The Economist Intelligence Unit projects that Kenya’s labour force will nearly triple to 48 million by 2050 from the current 18 million.
A lot can happen in the next 35 years that would render this prediction moot, but should things pan out as forecast, the Jubilee alliance and subsequent governments should put policies in place that ensure the country reaps only positive outcomes from its numerous energetic workers.
There is concern at the moment that Kenya’s population growth is outstripping economic growth. This, coupled with the high unemployment rate largely wrought by substandard skills training, has many people on the edge in fear of our young men and women turning rogue and engaging in nefarious activities. This needn’t be the case.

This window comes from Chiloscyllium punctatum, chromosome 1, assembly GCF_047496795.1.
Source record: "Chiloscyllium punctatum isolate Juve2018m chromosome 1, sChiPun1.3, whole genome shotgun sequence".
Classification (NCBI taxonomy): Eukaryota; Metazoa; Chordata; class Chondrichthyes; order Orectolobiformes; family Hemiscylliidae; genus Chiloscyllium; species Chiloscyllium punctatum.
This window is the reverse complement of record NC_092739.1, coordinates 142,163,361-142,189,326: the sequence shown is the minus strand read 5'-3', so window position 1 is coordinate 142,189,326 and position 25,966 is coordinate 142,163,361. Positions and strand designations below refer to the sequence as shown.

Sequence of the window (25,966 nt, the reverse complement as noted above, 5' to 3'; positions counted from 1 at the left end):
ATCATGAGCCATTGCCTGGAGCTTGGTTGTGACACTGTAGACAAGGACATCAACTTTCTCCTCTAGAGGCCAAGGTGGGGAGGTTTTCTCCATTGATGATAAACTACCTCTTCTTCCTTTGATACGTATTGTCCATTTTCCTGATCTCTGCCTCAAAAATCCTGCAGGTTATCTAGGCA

Our educational institutions must change the way they operate and stop churning out half-baked graduates.
Initiatives like the Youth Fund are already proving that with the right training and access to capital, embracing entrepreneurship and self-sufficiency is a path the majority of young people are willing to tread.
By 2050, a large number of countries in Europe and Asia will be in the midst of declining population numbers, negatively impacting growth.
If we play our cards right and leverage on our increased workforce, we should be able to give them a run for their money.